Improving aviation safety critical to continued regional industry growth, concluded experts at the summit
19 March 2015 – Dubai, UAE: The pivotal role of safety in driving forward the thriving regional aviation industry surfaced as a key conclusion at the 3rd World Aviation Safety Summit this week. Held under the Patronage of His Highness Sheikh Ahmed bin Saeed Al Maktoum, President of Dubai Civil Aviation Authority, Chairman of Dubai Airports, Chairman and Chief Executive Officer of The Emirates Group, the Summit was hosted by the Dubai Civil Aviation Authority and organised by the Streamline Marketing Group.
Speaker after speaker at the summit emphasised the importance of the continuous improvement in aviation safety in ensuring that the Middle East aviation industry continues to grow at an accelerated pace and contribute significantly to the region’s economic prosperity.
“Aviation safety is not limited to territorial boundaries – it’s a global discussion,” said H.E. Mohammed Abdulla Ahli, Director General at Dubai Civil Aviation Authority (DCAA). “By 2030, the industry will transport approximately 6.6 billion passengers. With such expansion, safety remains the top priority for air travel in not just the Middle East but around the world.”
“Over the next 20 years, Middle Eastern airlines will need 29,000 new, more efficient aircraft with a value of up to $640 billion to cater to the fast-paced growth in the regional aviation sector,” declared Jeff Johnson, President of Boeing Middle East.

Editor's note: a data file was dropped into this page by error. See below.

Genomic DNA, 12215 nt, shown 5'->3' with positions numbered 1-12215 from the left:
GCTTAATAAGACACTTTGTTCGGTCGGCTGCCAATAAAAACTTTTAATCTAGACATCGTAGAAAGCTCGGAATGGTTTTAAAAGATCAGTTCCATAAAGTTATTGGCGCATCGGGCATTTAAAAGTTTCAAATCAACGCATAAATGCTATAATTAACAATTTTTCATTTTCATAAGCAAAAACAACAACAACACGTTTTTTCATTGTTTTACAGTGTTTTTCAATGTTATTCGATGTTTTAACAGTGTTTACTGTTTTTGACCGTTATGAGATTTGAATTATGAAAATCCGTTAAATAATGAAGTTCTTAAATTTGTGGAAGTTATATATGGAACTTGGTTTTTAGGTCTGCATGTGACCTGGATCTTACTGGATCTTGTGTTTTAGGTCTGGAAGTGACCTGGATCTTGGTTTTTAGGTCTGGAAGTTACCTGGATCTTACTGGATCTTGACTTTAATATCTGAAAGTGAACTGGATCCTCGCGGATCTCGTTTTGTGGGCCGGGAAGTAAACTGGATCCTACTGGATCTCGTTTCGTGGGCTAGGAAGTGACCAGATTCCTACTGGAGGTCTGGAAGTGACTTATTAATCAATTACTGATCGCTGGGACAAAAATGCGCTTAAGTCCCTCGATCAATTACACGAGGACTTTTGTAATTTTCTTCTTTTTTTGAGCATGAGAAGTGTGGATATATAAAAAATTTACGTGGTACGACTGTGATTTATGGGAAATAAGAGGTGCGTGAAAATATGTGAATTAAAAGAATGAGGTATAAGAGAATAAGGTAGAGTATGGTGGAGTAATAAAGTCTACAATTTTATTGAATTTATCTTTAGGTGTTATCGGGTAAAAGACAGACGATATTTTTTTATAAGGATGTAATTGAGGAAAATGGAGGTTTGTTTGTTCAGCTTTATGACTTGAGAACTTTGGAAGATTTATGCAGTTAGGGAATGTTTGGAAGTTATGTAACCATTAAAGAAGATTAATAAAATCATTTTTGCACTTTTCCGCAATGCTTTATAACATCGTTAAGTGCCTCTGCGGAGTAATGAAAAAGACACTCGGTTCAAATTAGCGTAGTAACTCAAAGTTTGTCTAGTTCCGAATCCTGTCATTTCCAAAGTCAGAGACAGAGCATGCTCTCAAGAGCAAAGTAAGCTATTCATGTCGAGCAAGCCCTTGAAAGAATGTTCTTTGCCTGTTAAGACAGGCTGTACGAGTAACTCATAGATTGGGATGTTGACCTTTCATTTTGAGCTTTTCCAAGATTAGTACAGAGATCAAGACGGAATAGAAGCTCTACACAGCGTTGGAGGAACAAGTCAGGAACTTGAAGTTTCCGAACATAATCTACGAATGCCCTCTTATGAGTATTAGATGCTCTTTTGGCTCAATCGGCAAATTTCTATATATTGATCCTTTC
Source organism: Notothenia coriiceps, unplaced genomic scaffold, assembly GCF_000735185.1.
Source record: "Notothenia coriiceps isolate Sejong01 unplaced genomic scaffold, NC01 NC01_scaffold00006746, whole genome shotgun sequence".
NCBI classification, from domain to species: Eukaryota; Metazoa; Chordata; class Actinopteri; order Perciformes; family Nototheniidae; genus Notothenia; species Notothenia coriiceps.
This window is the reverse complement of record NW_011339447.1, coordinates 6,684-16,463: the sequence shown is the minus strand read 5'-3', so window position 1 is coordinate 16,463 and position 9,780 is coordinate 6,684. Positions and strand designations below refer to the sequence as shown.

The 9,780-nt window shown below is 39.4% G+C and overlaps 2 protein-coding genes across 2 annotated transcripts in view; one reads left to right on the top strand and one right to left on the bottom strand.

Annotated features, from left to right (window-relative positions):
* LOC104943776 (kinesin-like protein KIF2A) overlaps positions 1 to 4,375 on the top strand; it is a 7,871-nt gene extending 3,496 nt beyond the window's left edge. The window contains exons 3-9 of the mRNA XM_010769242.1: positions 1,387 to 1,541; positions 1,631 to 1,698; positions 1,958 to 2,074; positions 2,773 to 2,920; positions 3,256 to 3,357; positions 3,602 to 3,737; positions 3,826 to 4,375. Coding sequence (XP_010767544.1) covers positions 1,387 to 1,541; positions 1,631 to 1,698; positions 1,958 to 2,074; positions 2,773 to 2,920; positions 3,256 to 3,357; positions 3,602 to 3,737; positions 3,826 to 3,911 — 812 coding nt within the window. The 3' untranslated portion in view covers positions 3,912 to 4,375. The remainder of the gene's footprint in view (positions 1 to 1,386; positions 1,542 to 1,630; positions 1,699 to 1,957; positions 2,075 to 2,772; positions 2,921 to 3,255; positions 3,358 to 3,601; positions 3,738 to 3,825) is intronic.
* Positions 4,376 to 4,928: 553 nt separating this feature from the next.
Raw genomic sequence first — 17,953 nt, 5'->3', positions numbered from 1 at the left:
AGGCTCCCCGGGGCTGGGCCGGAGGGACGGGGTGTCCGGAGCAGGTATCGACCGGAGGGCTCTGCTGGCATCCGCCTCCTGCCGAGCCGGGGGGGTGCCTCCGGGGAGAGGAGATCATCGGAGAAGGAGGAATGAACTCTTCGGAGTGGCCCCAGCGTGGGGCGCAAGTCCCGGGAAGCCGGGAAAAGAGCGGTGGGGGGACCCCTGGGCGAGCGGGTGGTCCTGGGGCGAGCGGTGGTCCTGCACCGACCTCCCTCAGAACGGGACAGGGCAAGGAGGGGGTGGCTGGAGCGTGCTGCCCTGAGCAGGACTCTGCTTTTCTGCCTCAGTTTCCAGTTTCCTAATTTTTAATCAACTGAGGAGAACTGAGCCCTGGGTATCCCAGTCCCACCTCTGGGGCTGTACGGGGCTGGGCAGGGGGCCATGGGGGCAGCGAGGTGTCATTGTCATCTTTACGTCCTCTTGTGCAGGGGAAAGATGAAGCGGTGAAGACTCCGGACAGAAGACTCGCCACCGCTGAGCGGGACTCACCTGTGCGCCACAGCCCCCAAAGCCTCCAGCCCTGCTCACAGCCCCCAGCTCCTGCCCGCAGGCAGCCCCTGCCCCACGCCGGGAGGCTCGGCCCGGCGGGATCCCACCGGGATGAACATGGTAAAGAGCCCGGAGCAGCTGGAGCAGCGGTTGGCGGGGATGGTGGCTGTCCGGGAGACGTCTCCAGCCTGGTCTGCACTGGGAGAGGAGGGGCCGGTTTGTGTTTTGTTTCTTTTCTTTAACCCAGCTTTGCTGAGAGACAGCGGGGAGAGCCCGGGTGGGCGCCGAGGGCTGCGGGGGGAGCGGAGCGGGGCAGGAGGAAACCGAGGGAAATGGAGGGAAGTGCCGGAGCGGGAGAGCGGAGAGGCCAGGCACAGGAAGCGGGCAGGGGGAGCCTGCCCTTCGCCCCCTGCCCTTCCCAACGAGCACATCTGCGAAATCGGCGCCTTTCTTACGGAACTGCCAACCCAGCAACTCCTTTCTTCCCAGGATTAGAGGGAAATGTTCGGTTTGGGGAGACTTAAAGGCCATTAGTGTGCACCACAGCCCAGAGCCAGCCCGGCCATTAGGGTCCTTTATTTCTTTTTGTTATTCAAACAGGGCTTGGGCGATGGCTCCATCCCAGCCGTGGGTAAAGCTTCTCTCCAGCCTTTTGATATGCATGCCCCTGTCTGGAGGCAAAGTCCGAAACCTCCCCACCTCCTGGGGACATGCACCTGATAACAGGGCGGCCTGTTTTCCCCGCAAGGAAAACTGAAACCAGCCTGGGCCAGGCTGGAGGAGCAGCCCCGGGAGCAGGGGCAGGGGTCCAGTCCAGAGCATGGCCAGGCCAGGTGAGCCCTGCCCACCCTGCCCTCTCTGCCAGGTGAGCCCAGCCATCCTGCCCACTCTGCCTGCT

Aviation specialists also explored the concept of aviation safety culture and the role of organisational leadership to implement such a culture.
“The biggest issue with safety culture today is that it doesn’t exist – there is no such thing,” said Stuart Hayman, Senior Vice President Safety, DNATA. “The danger is in trying to silo the concept of culture. It’s far more effective to look at organisational culture as a whole which determines safety performance and outcomes.”
Experts also emphasised the role of organisational leadership and employee involvement in not just planning but implementing safety behaviour across aviation companies.
“Safety is about engaging with people at the ground level,” Hayman continued. “Senior management must involve front-line staff and lead them down the path of safety improvement by demonstrating what safe behaviour actually looks like.”
Ahsan Farooq, Middle East Area Operations Manager, Chevron Al Khalij, agreed.
“We must empower employees with the authority to stop work if they suspect that a particular organisational procedure is not safe. Immediate investigations can prevent organisations from a situation where a major hazard is just a single error away.”
Leading aviation safety specialists from around the world gathered at the 3rd annual World Aviation Safety Summit in Dubai to debate the key strategies and challenges required to improve aircraft safety in the global industry.
The summit was held on 16-17 March 2015 in Dubai, attracting more than 300 regional and international stakeholders from regulatory authorities, airline operators, airport operators, aircraft manufactures, pilot associations, safety organisations and air traffic control service providers to explore a range of aviation safety topics at panel discussions, strategy sessions and group discussions. Experts also shared regional case studies on how the challenges of integrating and implementing new and existing safety procedures can be overcome.